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Individual study: Contrasting effects of cover crops on ‘hot spot’ arbuscular mycorrhizal fungal communities in organic tomato

Published source details

Njeru E.M., Avio L., Bocci G., Sbrana C., Turrini A., Bàrberi P., Giovannetti M. & Oehl F. (2015) Contrasting effects of cover crops on ‘hot spot’ arbuscular mycorrhizal fungal communities in organic tomato. Biology and Fertility of Soils, 51, 151-166


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Soil: Grow cover crops in arable fields Mediterranean Farmland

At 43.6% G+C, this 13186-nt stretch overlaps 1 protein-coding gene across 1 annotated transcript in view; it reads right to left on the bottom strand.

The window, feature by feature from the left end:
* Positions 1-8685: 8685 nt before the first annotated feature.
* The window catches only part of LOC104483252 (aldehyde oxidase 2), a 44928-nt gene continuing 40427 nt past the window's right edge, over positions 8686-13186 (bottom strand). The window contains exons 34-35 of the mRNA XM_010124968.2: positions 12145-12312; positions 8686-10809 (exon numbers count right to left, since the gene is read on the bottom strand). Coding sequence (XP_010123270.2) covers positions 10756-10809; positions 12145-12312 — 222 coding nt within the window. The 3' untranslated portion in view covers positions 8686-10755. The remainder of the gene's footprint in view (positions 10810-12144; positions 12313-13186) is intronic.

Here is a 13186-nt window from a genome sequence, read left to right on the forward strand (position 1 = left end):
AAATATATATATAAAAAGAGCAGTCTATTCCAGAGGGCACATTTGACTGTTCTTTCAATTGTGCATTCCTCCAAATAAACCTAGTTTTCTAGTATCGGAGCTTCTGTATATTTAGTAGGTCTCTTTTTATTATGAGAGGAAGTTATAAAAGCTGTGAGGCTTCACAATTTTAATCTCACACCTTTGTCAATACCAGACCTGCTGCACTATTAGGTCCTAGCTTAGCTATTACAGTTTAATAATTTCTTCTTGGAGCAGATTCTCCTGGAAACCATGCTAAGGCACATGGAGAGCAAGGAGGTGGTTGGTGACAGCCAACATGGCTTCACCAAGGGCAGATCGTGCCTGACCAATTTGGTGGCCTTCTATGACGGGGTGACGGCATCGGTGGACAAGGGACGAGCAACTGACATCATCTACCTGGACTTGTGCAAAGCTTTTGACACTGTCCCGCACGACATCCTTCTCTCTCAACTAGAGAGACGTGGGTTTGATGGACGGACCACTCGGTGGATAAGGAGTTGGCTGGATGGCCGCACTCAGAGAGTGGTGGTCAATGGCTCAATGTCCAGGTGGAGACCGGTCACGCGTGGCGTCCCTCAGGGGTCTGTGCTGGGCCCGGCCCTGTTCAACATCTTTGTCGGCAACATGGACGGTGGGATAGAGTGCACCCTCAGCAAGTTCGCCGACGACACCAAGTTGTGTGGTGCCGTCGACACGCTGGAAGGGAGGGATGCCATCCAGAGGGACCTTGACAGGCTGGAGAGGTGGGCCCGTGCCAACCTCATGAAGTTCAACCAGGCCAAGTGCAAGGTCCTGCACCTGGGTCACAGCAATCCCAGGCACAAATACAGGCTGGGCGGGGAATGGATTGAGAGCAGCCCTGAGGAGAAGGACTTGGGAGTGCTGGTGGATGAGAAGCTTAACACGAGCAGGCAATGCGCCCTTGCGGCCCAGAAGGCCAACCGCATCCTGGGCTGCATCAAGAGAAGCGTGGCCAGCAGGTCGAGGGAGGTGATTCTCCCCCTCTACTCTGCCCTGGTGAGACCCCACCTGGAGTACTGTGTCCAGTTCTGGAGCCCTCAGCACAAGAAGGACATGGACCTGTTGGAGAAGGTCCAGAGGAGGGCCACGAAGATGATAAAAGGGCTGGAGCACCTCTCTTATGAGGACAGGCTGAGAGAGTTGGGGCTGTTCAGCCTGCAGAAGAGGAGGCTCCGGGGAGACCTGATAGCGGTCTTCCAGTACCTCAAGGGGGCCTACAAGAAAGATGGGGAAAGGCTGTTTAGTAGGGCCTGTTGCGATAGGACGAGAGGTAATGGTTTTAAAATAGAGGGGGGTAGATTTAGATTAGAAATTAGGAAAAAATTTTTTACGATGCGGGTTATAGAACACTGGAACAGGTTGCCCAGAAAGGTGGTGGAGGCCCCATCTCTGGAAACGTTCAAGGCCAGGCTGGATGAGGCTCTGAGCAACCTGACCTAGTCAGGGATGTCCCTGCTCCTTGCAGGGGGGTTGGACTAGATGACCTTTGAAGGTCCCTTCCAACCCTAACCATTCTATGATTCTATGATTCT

A replicated, controlled study in 2011–2012 in an irrigated tomato field near Pisa, Italy, found that similar numbers of tomato roots were colonized by mycorrhizae (beneficial fungi), but found more mycorrhizae spores, and more mycorrhizae species, in soils with planted cover crops, compared to resident (unplanted) vegetation. Soil organisms: Similar numbers of tomato roots were colonized by symbiotic fungi in plots with cover crops, compared to resident vegetation (28–42% vs 30–37% of roots were colonized). More mycorrhizae spores were found in soils with cover crops, in three of six comparisons (10.3–18.5 vs 7–8.5 spores/g soil). More mycorrhizae species were found in soils with cover crops, in two of six comparisons (when tomatoes were harvested, in plots that were cover cropped with Brassica juncea or a mixture of species: 29–30 vs 24 species). Implementation options: More tomato roots were colonized by mycorrhizae in plots that were cover cropped with Vicia villosa (42% of roots were colonized) or a mixture of species (35% of roots were colonized), compared to B. juncea (28%), in one of two comparisons (when tomatoes were flowering). More mycorrhizae spores were found in plots that were cover cropped with V. villosa (14.2–18.5 spores/g soil), compared to the other two cover crops (species mixture: 10.3–10.8; B. juncea: 7.8–9.1), and more spores were also found in plots with the species mixture, compared to B. juncea, in one of two comparisons (when tomatoes were flowering: 10.3 vs 7.8). More mycorrhizae species were found in plots that were cover cropped with B. juncea or the species mixture, compared to V. villosa (29–30 vs 25 species). Methods: There were three plots (plot size not reported) for each of three winter cover crops (B. juncea, V. villosa, or a mixture of seven species) and three control plots (without cover crops, but with resident vegetation). Cover crops were sown on 19 October 2011, and then mown and incorporated into the soil in spring 2012. Tomato seedlings were transplanted into the plots (into raised beds) on 30 May 2012. Tomatoes were drip irrigated. Soil samples were collected when the tomatoes were flowering (10 April 2012) and when they were harvested (20 September 2012) (four soil cores/plot, 0–20 cm depth). Half of the seedlings were inoculated with two species of mycorrhizae.